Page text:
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l use 2 green garden poles joined at the top with cable ties and then taped over with gaffa tape and 2 rubber o rings about 18 in from the bottom to stop them clattering together, l never go woodland stalking without them and like ladystalker says if you can get yourself up against a tree when using sticks it allows you a much steadier shot, only the other day l took a doe at 110yds of the sticks from against a tree l would not of taken a shot at that distance (other than prone or sitting) if l did not have something else to steady me, they are an asset when stalking and you just need to practice deployment and shooting, l used my 22 rimi for practicing and getting used to them, its much cheaper :D .


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I used to use the Green B&Q garden sticks about £2 each with a large piece of rubber around the top that came from a milking machine the bit that fits on the teats this could be placed over both sticks and slid up & down with ease so that if I needed to sit down I could slid the rubber down and still use them, a small piece of rubber at the bottom of each stick to stop them banging together, the only reason moved away from them is they didn’t fit in the car very well, so I now use 3xmi extendable bipods very please with them,

As with most thing it’s the practice that’s important the more you can use them the better you should become with them, I take mine every time I go shooting Foxes Rabbits, Deer


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I use a telescopic bipod with the rimfire and air rifle for rabbits. Got very addicted to sticks I hate sitting shots so it tends to be prone or off the sticks. Use a tripod of the same design for deer and fox. Bipod is quicker tripod is more stable, which ever you choose take it rabbiting a few times it will be second nature in no time.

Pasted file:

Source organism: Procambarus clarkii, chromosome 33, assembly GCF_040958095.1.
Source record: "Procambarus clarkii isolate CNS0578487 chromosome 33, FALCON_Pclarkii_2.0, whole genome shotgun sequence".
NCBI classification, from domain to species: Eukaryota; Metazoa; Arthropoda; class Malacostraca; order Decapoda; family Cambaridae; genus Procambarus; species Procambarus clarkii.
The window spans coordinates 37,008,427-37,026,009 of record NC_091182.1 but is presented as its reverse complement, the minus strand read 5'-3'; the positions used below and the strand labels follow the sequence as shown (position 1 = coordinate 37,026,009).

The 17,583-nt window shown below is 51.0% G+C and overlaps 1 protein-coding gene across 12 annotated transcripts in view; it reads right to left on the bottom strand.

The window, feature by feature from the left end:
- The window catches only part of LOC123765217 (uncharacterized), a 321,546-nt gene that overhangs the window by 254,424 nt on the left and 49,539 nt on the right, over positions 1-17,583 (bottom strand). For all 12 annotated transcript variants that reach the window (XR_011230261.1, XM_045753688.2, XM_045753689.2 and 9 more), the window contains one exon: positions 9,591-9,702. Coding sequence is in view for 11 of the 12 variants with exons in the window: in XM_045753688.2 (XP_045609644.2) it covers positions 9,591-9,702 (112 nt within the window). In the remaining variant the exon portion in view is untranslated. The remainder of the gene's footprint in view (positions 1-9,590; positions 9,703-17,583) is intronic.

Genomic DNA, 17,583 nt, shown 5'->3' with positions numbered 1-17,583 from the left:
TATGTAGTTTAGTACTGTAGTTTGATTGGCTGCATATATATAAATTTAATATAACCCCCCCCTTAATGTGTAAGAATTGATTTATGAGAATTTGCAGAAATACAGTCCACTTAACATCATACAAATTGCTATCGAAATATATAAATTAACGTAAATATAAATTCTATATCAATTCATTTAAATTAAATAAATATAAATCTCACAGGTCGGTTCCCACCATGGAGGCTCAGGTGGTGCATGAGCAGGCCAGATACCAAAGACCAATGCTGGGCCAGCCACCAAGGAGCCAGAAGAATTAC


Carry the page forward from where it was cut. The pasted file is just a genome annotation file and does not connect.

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well i got a set of the tripod sticks in the end.i took them lamping last saturday and i took a dog fox off them using my cz american .223 55gn federal power shok.122 paces away.that was the first time i had shot off them.very steady but took a few seconds to get them in place.but with out them the fox was safe because he was the other side of a fence.he was on his way to the farmers free range chicken field.

The Mole

Well-Known Member
Save your money and go for the green garden poles. Join them with a rubber ring from a saddlery shop (martingale rings). If you put another ring further down one pole it will prevent any rattling.

I tried the telescopic poles but these failed to lock properly after a short while. I soon went back to the low-tech option.

Only bother with tripod setups if you expect to have plenty of time to set up for a shot when you see a deer. In woodland there usually isn't. Bipod sticks are far quicker & easier.


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Hi Mole,
"Join them with a rubber ring from a saddlery shop (martingale rings). If you put another ring further down one pole it will prevent any rattling. "
Save money my a....s use an old motorcycle inner tube! Think of the money you could save on martingale rings! :lol:
I hang on to all my old tubes, and cut them in thin rings for easy stretchy, and thick rings for finger numbing stretchy. The latter work well on the sticks. All you need now is to buy an old British bike with tube type tyres, think of the money you could save :rolleyes: